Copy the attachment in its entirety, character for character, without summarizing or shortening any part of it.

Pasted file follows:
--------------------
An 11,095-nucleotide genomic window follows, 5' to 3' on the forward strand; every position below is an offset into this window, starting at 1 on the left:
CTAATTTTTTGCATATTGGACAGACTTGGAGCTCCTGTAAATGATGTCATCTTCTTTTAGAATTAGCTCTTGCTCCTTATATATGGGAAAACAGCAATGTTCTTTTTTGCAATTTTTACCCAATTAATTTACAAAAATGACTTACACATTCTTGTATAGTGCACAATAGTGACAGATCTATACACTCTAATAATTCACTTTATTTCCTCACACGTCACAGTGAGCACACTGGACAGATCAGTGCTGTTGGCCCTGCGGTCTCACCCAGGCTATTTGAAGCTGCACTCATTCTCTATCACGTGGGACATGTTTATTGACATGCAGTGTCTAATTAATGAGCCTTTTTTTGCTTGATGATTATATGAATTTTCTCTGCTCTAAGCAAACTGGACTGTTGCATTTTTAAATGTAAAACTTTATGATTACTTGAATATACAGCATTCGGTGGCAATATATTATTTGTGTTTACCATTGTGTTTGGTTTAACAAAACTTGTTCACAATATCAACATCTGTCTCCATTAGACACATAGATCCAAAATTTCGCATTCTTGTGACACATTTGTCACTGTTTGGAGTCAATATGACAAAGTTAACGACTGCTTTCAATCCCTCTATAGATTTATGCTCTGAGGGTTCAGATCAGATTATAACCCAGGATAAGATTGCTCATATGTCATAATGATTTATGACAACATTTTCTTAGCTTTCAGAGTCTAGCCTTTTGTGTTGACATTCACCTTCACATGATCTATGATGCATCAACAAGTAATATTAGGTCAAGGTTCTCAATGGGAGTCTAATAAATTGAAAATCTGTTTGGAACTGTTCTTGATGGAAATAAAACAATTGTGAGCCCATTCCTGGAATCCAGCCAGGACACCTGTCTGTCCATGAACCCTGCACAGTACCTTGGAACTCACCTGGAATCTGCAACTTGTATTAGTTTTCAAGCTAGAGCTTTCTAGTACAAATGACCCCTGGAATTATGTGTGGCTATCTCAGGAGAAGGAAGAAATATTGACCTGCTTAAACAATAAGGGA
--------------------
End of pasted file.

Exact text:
An 11,095-nucleotide genomic window follows, 5' to 3' on the forward strand; every position below is an offset into this window, starting at 1 on the left:
CTAATTTTTTGCATATTGGACAGACTTGGAGCTCCTGTAAATGATGTCATCTTCTTTTAGAATTAGCTCTTGCTCCTTATATATGGGAAAACAGCAATGTTCTTTTTTGCAATTTTTACCCAATTAATTTACAAAAATGACTTACACATTCTTGTATAGTGCACAATAGTGACAGATCTATACACTCTAATAATTCACTTTATTTCCTCACACGTCACAGTGAGCACACTGGACAGATCAGTGCTGTTGGCCCTGCGGTCTCACCCAGGCTATTTGAAGCTGCACTCATTCTCTATCACGTGGGACATGTTTATTGACATGCAGTGTCTAATTAATGAGCCTTTTTTTGCTTGATGATTATATGAATTTTCTCTGCTCTAAGCAAACTGGACTGTTGCATTTTTAAATGTAAAACTTTATGATTACTTGAATATACAGCATTCGGTGGCAATATATTATTTGTGTTTACCATTGTGTTTGGTTTAACAAAACTTGTTCACAATATCAACATCTGTCTCCATTAGACACATAGATCCAAAATTTCGCATTCTTGTGACACATTTGTCACTGTTTGGAGTCAATATGACAAAGTTAACGACTGCTTTCAATCCCTCTATAGATTTATGCTCTGAGGGTTCAGATCAGATTATAACCCAGGATAAGATTGCTCATATGTCATAATGATTTATGACAACATTTTCTTAGCTTTCAGAGTCTAGCCTTTTGTGTTGACATTCACCTTCACATGATCTATGATGCATCAACAAGTAATATTAGGTCAAGGTTCTCAATGGGAGTCTAATAAATTGAAAATCTGTTTGGAACTGTTCTTGATGGAAATAAAACAATTGTGAGCCCATTCCTGGAATCCAGCCAGGACACCTGTCTGTCCATGAACCCTGCACAGTACCTTGGAACTCACCTGGAATCTGCAACTTGTATTAGTTTTCAAGCTAGAGCTTTCTAGTACAAATGACCCCTGGAATTATGTGTGGCTATCTCAGGAGAAGGAAGAAATATTGACCTGCTTAAACAATAAGGGA